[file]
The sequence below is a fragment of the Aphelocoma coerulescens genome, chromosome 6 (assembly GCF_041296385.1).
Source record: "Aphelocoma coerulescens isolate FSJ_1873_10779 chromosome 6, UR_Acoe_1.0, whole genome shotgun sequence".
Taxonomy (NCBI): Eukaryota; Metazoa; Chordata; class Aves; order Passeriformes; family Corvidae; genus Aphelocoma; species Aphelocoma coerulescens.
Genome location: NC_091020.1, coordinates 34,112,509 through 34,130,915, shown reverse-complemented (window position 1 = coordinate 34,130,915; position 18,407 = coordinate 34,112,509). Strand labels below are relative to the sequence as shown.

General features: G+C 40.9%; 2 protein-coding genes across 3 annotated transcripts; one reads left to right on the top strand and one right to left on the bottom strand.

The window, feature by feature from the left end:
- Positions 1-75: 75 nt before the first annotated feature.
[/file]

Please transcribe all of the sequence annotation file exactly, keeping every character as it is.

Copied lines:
The sequence below is a fragment of the Aphelocoma coerulescens genome, chromosome 6 (assembly GCF_041296385.1).
Source record: "Aphelocoma coerulescens isolate FSJ_1873_10779 chromosome 6, UR_Acoe_1.0, whole genome shotgun sequence".
Taxonomy (NCBI): Eukaryota; Metazoa; Chordata; class Aves; order Passeriformes; family Corvidae; genus Aphelocoma; species Aphelocoma coerulescens.
Genome location: NC_091020.1, coordinates 34,112,509 through 34,130,915, shown reverse-complemented (window position 1 = coordinate 34,130,915; position 18,407 = coordinate 34,112,509). Strand labels below are relative to the sequence as shown.

General features: G+C 40.9%; 2 protein-coding genes across 3 annotated transcripts; one reads left to right on the top strand and one right to left on the bottom strand.

The window, feature by feature from the left end:
- Positions 1-75: 75 nt before the first annotated feature.